Get started with sustainable landscaping


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Do you want to make your garden a welcoming place for birds and insects, or are you looking to reduce watering? Consider going green, adopting native plants and investing in sustainable landscaping. Here’s everything you need to know:

What is Sustainable Landscaping?

CalRecycle describes sustainable landscaping as “the practice of using multiple strategies to create an environmentally friendly, climate-adapted landscape” that “provides immediate benefits to local communities, while protecting the environment and nurturing birds, bees and wildlife” . This type of landscaping conserves water, improves soil health, reduces yard maintenance time and creates habitat. One example is xeriscaping – the practice of using low-growing, drought-tolerant plants in landscaping to conserve water and reduce the amount of yard waste.

Why is it important to use native plants in my garden?

To be considered a native plant, it must occur “naturally in a particular region, ecosystem, or habitat without human introduction”. says the National Wildlife Federation. Native plants thrive in the soil and weather conditions of their native region and have formed symbiotic relationships with local wildlife, making them essential for maintaining biodiversity. As Audobon explains, research by entomologist Doug Tallamy found that native oak trees can host more than 500 species of caterpillars, while gingkos – trees often used in landscaping and native to Asia – can only support five species of caterpillars. caterpillars. You can use the National Wildlife Federation website native plant researcher to determine the best plants for your garden.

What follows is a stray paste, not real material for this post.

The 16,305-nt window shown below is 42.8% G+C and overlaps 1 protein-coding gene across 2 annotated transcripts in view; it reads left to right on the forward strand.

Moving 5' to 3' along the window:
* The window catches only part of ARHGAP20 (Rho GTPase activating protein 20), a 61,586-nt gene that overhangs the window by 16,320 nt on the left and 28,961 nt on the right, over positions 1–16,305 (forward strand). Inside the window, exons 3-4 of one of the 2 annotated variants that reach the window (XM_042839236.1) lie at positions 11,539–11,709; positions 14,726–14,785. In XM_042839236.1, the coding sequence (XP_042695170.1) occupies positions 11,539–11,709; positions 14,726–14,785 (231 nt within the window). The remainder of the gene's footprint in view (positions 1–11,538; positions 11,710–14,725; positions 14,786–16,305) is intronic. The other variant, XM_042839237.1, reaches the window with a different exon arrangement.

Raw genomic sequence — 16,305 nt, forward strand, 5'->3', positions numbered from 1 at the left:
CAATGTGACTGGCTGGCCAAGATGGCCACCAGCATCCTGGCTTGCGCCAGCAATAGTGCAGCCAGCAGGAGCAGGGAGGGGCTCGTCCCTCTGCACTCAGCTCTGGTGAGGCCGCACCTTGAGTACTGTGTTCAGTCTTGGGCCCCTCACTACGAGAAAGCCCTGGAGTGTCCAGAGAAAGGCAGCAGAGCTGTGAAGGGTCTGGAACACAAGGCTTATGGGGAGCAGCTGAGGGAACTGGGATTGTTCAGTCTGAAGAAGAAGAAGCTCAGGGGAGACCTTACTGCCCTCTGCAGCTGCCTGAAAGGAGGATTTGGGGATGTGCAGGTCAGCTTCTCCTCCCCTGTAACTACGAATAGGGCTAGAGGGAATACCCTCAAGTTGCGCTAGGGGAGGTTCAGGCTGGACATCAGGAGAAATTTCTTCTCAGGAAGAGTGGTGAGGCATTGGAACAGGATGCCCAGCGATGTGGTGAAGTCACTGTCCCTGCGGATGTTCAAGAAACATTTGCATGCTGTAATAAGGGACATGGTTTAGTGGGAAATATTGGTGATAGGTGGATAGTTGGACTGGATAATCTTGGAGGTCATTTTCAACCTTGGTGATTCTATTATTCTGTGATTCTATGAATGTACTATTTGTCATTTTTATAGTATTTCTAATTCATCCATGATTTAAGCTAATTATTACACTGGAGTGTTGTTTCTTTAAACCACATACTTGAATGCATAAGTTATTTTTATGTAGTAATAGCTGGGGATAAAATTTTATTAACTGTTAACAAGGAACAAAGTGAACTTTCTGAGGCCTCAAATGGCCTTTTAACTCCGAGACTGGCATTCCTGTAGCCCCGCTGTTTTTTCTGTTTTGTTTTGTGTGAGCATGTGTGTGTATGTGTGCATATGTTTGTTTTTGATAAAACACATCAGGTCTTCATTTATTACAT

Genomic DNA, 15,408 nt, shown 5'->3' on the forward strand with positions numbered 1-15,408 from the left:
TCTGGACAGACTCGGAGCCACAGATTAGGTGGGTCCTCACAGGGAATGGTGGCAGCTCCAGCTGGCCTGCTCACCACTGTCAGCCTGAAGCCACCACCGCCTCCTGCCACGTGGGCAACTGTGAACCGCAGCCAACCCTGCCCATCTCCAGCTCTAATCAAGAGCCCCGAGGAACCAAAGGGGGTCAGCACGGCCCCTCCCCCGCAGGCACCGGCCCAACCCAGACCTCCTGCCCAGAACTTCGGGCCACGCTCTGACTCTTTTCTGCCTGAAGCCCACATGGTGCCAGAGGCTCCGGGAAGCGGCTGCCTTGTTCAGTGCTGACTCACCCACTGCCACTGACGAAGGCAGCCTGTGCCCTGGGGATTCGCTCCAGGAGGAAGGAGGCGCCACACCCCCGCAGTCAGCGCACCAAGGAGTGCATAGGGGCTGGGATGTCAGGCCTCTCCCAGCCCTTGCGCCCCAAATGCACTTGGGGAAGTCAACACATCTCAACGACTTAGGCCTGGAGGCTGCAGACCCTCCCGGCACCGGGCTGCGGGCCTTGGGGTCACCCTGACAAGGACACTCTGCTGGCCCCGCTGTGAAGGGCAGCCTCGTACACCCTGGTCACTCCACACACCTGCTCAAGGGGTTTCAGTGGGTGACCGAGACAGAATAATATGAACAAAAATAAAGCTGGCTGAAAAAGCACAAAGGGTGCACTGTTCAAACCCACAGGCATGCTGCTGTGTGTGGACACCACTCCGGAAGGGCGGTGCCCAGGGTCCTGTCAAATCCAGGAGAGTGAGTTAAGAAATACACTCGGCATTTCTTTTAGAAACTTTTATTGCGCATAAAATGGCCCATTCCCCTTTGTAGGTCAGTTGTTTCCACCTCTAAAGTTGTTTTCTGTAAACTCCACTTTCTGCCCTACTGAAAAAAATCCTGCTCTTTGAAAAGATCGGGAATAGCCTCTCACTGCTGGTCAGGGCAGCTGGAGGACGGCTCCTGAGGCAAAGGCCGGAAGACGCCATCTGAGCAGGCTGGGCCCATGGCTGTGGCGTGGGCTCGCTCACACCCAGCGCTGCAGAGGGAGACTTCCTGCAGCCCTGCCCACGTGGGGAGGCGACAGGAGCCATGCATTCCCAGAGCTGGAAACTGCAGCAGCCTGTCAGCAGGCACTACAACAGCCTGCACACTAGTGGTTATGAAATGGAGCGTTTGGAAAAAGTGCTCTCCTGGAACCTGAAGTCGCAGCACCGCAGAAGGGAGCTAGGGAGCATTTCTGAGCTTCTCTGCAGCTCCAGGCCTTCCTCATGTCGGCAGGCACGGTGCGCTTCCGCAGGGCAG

Monarch butterflies are now endangered, what can I plant to help them?

Turn your garden into a butterfly sanctuary by plant native milkweeds of the region. Female monarchs lay their eggs on these plants, and their flowers also provide nectar for butterflies and bees. Milkweeds are native to most of the continental United States except for western Washington and northwestern Oregon.

What about bees? How can I attract them to my garden?

Bees are attracted to most flowering plants, Jennifer Knutson, Master Gardener at the University of Minnesota Extension, says: especially those with blue and yellow flowers (they are also attracted to purple, white and pink). So that bees don’t have to worry about finding nectar and pollen, be sure to choose native plants that bloom at different times of the season. Bees flock to gardens with at least 10 species of flowering plants, Knutson says, so plant a variety close together.

To ensure the bees have access to water, fill a shallow birdbath with rocks and a small amount of water. The bees can land on the stones and drink without fear of drowning. Knutson says if you don’t have a birdbath, fill a large saucer with a quarter inch of sand, add a few rocks, and put enough water so that it rises a quarter inch around it. sand. Mosquitoes breed in standing water, so change the water at least twice a week.

What are some easy ways to save water in my garden?

Replace your lawn with low-growing ground cover plants or try a plant-based lawn, which is more drought tolerant and won’t require much mowing – this is also useful for combating air pollution caused by gasoline-powered outdoor equipment. If you go this route, spruce up the area with permeable pavers, which allow water to flow into the ground (as opposed to concrete pavers, which collect water that collects or runs off). You can also purchase rain barrels that collect rainwater, which can later be used to water plants in your garden. If you can’t get rid of your lawn yet, let it sleep over the summer, Better homes and gardens suggests, and don’t water it.

Switching from traditional grass and watering systems to native plants and drip irrigation systems really makes a difference. In nine years, Susanne Jett, a landscape designer in Santa Monica, California, collected data from two gardens and found the one with a lawn and sprinklers used 703,813 gallons of water, while the other with low-water native plants and a drip irrigation system only used 130,438 gallons of water. water, while also providing habitat for birds and insects.

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